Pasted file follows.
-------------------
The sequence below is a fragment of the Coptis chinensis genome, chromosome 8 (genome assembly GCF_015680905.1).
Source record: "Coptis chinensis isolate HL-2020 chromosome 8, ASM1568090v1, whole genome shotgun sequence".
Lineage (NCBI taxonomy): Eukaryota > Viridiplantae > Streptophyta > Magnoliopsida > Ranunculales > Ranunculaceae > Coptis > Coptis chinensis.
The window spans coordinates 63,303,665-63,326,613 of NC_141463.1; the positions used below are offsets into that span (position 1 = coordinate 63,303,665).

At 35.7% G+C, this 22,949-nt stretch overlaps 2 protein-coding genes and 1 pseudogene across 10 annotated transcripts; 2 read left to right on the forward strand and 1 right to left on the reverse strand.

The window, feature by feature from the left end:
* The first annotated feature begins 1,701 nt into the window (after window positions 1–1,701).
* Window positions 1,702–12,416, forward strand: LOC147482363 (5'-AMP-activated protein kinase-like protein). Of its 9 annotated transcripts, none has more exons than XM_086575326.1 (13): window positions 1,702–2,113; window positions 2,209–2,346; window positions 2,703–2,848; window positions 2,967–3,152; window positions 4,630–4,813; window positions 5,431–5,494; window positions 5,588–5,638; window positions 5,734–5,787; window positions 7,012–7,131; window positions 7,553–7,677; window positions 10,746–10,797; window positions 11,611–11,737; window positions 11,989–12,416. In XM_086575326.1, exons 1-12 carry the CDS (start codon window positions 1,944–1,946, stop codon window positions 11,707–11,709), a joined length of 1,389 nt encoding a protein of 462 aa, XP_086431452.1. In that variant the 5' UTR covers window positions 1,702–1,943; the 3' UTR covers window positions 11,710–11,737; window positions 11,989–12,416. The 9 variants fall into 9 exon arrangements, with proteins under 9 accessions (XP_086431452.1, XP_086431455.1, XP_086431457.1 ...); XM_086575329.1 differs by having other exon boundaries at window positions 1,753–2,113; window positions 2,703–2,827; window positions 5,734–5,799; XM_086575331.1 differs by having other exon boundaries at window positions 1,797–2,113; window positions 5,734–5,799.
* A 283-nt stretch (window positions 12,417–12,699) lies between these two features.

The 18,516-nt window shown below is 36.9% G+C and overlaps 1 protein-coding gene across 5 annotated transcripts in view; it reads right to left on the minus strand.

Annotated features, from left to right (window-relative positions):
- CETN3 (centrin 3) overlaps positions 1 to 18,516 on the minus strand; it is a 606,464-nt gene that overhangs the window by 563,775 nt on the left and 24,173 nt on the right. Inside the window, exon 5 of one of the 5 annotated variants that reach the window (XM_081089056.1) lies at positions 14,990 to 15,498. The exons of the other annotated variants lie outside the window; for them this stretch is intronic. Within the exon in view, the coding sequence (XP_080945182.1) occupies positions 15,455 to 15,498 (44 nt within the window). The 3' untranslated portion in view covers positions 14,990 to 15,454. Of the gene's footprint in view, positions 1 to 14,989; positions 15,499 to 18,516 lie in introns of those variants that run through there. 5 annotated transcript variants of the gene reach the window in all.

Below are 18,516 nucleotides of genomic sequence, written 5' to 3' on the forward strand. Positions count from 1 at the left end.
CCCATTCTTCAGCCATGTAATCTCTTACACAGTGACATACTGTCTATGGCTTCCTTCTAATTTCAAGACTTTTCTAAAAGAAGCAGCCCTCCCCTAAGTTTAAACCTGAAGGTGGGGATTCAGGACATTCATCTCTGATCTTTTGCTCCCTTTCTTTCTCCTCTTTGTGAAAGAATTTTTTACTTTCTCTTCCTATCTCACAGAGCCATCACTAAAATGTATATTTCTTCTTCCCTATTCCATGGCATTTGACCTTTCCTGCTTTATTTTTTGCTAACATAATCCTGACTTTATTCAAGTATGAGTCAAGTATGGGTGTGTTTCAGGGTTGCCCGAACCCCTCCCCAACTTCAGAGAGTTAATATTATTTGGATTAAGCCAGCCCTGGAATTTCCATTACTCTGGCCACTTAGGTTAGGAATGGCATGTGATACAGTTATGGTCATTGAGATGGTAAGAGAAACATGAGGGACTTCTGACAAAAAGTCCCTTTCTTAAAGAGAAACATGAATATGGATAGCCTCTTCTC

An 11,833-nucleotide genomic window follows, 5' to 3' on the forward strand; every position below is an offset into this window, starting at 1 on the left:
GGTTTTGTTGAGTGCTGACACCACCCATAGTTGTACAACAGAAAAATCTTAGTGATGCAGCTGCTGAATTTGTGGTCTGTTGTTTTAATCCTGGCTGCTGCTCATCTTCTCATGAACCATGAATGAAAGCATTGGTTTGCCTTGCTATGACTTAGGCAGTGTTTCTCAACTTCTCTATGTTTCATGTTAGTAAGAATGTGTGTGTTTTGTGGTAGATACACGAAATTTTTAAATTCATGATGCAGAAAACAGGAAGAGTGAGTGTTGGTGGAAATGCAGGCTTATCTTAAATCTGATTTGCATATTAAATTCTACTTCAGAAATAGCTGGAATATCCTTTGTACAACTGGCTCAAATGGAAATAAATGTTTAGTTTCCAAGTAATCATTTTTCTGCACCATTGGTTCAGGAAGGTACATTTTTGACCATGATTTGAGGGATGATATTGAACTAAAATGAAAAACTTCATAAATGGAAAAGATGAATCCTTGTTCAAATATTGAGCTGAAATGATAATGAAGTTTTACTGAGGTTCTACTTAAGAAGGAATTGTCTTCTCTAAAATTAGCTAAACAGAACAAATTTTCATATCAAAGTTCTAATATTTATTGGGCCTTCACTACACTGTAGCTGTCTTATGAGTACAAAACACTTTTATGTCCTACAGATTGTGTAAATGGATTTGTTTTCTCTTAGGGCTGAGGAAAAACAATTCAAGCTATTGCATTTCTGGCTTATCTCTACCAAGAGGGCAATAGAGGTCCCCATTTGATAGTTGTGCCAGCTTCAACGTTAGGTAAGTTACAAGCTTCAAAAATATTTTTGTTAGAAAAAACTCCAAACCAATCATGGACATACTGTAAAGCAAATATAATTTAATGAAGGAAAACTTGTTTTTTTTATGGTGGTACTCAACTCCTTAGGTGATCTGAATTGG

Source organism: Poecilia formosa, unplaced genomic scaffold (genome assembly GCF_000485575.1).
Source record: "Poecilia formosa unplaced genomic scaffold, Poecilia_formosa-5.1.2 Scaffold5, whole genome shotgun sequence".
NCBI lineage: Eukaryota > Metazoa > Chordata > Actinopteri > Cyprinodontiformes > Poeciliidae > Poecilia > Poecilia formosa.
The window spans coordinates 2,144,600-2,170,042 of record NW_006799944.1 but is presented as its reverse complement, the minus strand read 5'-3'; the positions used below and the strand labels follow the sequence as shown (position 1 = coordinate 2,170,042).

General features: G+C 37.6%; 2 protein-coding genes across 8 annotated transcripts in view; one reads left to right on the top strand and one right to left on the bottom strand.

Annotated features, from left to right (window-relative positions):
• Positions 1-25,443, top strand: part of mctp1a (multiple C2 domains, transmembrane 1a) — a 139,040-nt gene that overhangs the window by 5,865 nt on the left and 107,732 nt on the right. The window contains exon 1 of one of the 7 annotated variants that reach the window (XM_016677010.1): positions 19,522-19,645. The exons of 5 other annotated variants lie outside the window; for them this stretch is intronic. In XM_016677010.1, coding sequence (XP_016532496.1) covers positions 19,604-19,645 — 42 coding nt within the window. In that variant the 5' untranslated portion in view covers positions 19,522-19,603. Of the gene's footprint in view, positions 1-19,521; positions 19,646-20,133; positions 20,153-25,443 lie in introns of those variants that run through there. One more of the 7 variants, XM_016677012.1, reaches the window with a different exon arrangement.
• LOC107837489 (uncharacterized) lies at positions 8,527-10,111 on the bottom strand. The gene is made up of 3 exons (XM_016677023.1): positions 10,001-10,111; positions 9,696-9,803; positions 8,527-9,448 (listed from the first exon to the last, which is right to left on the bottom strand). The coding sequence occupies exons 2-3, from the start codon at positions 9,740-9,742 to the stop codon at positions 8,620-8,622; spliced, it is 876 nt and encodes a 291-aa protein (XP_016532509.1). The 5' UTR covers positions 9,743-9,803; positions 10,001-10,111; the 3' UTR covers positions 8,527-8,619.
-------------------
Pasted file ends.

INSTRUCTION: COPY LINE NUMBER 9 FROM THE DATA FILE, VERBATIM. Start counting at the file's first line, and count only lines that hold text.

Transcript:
* A 283-nt stretch (window positions 12,417–12,699) lies between these two features.